*With Christmas decorating in full swing, I chuckled recently when I stumbled across a “laser light” decoration kit on the Home Shopping Network. (I got semi-hooked on the “network” a few years ago, when a train wreck of a Mariah Carey appeared live during the holidays. I don’t even remember what she was selling, but it was a blast to watch.)
ANYWAY, I thought the new laser light displays were hilarious. You position a small projector from your front lawn, and small red and green lights are cast upon the front of your home. It was no surprise to learn that the displays are being dubbed “lazy lights” on social media, as they’re so easy to install.
It WAS a surprise to learn that the lights, when installed incorrectly, are blinding airline pilots flying above us.
Recently, a laser light show 22 miles from Dallas-Fort Worth International Airport threatened a passenger plane. A similar complaint was filed in Michigan last month.
And just in case you’re looking for a way to pass the time this holiday season, it’s a federal crime to shine a laser at a plane.
KCBS Helicopter reporter Stu Mundel has encountered lasers first-hand.
“I saw the laser in the corner of my eye, I looked at it, and unfortunately, it went right into my eyes…and it stings, it burns, it feels like you have a sunburn on your eye,” Mundel said.
A sunburn on your eye. It may not be a sensation that is top of mind with our people, but you get the picture.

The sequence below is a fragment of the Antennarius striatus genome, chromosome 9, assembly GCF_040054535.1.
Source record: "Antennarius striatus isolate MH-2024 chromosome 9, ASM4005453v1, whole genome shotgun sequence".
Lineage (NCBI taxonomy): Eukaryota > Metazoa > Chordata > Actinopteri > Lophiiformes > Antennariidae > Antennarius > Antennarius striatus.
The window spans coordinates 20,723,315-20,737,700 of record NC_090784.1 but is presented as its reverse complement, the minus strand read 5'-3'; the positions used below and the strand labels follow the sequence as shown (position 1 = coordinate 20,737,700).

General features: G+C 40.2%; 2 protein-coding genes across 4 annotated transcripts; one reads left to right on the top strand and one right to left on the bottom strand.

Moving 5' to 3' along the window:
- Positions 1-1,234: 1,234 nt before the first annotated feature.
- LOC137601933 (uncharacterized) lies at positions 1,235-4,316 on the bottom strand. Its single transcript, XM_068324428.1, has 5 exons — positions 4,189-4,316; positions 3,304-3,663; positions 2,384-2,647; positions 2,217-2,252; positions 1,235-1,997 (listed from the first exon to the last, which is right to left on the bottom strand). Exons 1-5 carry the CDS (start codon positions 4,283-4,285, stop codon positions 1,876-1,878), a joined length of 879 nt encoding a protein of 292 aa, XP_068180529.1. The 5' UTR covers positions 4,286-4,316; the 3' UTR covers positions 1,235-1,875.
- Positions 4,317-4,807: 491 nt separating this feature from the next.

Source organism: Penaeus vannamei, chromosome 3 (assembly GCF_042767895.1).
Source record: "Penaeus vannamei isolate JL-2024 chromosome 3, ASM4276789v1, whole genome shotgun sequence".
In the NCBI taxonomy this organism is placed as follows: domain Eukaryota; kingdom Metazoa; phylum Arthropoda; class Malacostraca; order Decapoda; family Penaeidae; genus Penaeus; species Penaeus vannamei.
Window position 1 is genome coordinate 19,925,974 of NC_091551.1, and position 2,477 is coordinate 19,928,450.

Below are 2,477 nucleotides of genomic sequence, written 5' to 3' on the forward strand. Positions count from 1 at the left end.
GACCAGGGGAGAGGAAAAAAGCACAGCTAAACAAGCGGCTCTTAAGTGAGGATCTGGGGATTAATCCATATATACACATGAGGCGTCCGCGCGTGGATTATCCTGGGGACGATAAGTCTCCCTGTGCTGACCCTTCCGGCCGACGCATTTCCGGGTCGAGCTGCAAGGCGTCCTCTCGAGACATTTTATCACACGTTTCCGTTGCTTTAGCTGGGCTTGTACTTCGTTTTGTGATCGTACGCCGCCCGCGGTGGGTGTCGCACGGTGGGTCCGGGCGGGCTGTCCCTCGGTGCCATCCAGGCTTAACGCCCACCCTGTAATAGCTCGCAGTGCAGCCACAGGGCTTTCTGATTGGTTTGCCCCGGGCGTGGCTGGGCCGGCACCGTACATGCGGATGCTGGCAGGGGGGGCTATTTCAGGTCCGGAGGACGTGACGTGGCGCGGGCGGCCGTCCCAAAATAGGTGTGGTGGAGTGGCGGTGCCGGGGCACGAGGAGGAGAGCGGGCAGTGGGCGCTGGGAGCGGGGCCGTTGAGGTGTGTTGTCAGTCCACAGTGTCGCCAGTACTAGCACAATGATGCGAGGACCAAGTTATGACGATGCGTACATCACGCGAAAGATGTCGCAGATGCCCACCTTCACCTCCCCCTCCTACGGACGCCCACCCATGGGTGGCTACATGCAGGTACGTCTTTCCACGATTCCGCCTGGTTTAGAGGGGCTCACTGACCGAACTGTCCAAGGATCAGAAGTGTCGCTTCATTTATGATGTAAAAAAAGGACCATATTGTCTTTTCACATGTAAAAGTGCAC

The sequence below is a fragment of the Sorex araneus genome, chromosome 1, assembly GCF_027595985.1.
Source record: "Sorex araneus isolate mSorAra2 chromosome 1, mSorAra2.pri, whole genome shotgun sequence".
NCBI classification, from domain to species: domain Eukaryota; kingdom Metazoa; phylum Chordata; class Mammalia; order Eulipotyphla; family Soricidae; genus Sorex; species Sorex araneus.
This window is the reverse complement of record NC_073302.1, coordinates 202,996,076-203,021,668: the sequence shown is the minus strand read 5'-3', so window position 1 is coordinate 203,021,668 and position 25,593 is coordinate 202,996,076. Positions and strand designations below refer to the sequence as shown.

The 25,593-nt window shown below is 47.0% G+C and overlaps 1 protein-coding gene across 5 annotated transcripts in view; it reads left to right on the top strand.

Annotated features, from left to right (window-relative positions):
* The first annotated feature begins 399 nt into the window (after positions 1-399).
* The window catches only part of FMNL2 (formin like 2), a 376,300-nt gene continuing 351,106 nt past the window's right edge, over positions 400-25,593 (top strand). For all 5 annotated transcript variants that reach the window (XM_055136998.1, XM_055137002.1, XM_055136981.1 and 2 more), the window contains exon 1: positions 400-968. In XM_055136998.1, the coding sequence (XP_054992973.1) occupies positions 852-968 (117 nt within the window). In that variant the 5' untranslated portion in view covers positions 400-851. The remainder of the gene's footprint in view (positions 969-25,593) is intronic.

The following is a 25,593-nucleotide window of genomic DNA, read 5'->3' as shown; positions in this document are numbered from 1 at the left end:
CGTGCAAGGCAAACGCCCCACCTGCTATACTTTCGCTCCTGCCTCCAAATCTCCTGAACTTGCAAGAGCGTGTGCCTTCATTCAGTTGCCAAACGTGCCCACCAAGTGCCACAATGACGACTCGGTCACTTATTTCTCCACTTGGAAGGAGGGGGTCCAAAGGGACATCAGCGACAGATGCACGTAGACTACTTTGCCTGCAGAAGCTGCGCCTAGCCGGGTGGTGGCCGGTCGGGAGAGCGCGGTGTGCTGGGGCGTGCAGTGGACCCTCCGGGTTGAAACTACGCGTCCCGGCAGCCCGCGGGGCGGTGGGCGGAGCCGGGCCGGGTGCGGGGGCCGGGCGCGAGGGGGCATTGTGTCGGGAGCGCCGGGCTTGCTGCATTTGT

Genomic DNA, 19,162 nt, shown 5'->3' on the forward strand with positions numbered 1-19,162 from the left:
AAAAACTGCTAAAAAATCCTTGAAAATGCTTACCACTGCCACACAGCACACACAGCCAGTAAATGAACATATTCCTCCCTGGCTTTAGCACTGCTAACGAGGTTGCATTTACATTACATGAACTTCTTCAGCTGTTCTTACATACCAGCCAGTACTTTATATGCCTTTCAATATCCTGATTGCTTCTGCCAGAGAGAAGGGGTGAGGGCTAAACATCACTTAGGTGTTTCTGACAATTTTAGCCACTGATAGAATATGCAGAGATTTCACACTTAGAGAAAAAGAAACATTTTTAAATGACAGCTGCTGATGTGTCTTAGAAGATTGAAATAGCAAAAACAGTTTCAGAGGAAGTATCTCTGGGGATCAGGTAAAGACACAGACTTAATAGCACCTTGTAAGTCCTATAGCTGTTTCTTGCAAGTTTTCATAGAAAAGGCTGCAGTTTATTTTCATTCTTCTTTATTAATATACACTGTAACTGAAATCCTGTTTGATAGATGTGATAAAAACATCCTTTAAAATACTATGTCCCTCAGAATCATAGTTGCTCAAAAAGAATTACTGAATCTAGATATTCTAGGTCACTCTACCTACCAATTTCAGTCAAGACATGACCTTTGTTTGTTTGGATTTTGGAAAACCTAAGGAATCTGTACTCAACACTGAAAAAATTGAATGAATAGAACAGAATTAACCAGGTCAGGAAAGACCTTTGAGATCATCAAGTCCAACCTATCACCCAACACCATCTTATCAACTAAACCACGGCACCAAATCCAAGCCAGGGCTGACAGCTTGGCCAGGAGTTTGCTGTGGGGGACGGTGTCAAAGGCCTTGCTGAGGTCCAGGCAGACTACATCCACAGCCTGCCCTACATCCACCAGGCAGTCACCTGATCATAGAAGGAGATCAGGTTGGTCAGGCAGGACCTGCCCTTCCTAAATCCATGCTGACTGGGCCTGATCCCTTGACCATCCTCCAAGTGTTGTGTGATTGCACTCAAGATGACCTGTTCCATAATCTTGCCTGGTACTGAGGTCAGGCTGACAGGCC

From a pilot’s vantage point, traditional Christmas light displays
look like blobs of light. The newfangled laser light displays, when not properly installed, shoot straight up into an aircraft’s cockpit, which can potentially cause a LOT of trouble. And I don’t know about you, but when I’m flying above in a pressurized tube, I don’t want my pilot’s vision to be hindered by anything.
“If the box is aimed a little high, some of the laser light will not hit the roof of the house,” said Lynn Lunsford of the Federal Aviation Administration. “It’ll just keep going off into space.”
Or into a pilot’s face.
The FAA is asking homeowners to make sure their laser light displays aren’t pointed toward the sky, or to avoid all risk and pull the plug on them altogether.
A handful of my neighbors have the new displays this year. Yesterday, I just thought theirs looked weird. Today, they’ll look downright dangerous.